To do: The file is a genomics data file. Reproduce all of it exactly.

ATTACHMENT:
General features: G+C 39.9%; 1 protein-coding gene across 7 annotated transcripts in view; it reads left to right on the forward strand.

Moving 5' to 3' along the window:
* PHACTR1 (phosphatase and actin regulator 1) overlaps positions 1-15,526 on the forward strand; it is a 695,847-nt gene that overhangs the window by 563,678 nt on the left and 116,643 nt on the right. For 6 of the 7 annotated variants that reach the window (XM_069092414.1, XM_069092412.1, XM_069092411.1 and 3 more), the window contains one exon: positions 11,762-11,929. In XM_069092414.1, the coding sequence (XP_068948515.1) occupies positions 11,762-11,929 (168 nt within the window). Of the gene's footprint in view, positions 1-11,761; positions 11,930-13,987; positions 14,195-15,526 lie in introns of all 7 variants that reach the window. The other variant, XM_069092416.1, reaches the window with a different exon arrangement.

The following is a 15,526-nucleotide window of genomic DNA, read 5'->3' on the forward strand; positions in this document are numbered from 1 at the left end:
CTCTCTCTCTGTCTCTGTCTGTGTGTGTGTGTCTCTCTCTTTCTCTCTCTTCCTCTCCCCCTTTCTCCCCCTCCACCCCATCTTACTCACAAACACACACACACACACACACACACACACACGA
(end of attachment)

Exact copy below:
General features: G+C 39.9%; 1 protein-coding gene across 7 annotated transcripts in view; it reads left to right on the forward strand.

Moving 5' to 3' along the window:
* PHACTR1 (phosphatase and actin regulator 1) overlaps positions 1-15,526 on the forward strand; it is a 695,847-nt gene that overhangs the window by 563,678 nt on the left and 116,643 nt on the right. For 6 of the 7 annotated variants that reach the window (XM_069092414.1, XM_069092412.1, XM_069092411.1 and 3 more), the window contains one exon: positions 11,762-11,929. In XM_069092414.1, the coding sequence (XP_068948515.1) occupies positions 11,762-11,929 (168 nt within the window). Of the gene's footprint in view, positions 1-11,761; positions 11,930-13,987; positions 14,195-15,526 lie in introns of all 7 variants that reach the window. The other variant, XM_069092416.1, reaches the window with a different exon arrangement.

The following is a 15,526-nucleotide window of genomic DNA, read 5'->3' on the forward strand; positions in this document are numbered from 1 at the left end:
CTCTCTCTCTGTCTCTGTCTGTGTGTGTGTGTCTCTCTCTTTCTCTCTCTTCCTCTCCCCCTTTCTCCCCCTCCACCCCATCTTACTCACAAACACACACACACACACACACACACACACACGA